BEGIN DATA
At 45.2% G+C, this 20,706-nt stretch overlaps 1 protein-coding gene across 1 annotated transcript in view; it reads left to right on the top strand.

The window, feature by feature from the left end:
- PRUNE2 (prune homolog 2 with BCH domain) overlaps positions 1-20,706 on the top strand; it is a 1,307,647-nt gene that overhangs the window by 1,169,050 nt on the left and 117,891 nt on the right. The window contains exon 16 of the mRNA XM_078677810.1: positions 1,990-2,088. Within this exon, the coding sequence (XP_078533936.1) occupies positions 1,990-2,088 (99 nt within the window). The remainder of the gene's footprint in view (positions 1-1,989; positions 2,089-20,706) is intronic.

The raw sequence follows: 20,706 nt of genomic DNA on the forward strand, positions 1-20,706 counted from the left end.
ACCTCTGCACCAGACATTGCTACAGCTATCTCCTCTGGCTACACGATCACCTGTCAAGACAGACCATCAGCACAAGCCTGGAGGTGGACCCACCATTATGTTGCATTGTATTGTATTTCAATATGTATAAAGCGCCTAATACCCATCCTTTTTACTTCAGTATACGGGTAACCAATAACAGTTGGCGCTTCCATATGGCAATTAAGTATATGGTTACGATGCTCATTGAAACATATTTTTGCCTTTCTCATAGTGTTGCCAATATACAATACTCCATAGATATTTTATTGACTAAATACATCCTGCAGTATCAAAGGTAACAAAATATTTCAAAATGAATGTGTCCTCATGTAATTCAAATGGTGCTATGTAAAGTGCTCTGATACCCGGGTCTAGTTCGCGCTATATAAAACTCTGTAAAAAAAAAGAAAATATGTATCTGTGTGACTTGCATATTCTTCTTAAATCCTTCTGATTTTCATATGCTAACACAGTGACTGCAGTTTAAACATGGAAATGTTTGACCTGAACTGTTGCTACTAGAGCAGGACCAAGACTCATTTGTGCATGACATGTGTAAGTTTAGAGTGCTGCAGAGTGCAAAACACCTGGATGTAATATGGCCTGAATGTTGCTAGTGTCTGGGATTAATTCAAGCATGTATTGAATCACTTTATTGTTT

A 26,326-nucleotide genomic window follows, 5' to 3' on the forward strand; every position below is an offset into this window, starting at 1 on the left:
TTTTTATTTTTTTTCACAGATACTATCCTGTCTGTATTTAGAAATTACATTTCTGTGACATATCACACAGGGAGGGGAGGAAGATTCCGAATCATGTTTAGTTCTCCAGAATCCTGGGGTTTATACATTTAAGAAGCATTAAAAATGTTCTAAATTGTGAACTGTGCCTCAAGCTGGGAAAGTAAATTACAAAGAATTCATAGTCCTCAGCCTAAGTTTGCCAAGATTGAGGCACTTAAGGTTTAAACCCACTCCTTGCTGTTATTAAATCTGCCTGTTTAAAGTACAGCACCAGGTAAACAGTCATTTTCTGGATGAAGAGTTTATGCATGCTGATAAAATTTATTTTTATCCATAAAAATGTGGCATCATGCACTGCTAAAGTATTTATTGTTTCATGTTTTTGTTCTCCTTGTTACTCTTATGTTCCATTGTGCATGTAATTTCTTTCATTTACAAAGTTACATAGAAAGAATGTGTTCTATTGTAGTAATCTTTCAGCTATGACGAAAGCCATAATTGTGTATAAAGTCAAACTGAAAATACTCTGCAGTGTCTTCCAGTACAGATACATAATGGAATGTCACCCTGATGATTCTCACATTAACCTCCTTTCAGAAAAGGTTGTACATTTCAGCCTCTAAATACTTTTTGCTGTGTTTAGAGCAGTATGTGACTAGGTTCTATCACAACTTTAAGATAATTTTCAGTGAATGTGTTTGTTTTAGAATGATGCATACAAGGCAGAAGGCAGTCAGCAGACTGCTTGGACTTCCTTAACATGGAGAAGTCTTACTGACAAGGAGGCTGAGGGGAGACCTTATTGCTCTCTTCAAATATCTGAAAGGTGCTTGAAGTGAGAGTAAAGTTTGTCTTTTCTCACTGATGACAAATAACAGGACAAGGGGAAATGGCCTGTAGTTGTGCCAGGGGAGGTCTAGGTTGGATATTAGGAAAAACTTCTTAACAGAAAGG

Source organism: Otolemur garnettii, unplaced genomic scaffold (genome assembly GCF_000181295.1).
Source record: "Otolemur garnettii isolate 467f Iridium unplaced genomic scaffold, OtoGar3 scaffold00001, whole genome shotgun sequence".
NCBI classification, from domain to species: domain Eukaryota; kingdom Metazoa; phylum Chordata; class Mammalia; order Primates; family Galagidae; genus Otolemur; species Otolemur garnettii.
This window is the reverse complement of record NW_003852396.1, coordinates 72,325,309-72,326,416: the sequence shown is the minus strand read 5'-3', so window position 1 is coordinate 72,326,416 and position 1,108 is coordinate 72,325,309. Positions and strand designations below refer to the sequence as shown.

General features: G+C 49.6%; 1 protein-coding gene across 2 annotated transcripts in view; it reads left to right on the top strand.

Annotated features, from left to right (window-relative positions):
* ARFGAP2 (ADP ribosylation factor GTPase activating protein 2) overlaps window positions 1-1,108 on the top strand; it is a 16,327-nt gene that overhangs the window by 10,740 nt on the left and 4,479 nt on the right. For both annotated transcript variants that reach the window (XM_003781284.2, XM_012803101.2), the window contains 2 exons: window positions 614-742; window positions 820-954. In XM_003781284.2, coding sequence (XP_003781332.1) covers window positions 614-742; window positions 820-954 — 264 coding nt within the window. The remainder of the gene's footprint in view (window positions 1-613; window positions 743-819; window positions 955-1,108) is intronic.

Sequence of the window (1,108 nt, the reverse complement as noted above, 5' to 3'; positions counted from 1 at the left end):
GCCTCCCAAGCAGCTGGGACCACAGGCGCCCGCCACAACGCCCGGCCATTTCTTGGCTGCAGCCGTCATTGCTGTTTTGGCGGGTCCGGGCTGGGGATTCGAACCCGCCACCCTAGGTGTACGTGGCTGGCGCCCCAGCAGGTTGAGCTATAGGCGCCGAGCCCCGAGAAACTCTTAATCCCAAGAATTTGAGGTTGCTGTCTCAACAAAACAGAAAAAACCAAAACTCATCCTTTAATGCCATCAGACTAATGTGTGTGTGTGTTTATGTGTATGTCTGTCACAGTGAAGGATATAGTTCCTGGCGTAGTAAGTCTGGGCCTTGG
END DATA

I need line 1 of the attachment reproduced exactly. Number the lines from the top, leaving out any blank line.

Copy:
At 45.2% G+C, this 20,706-nt stretch overlaps 1 protein-coding gene across 1 annotated transcript in view; it reads left to right on the top strand.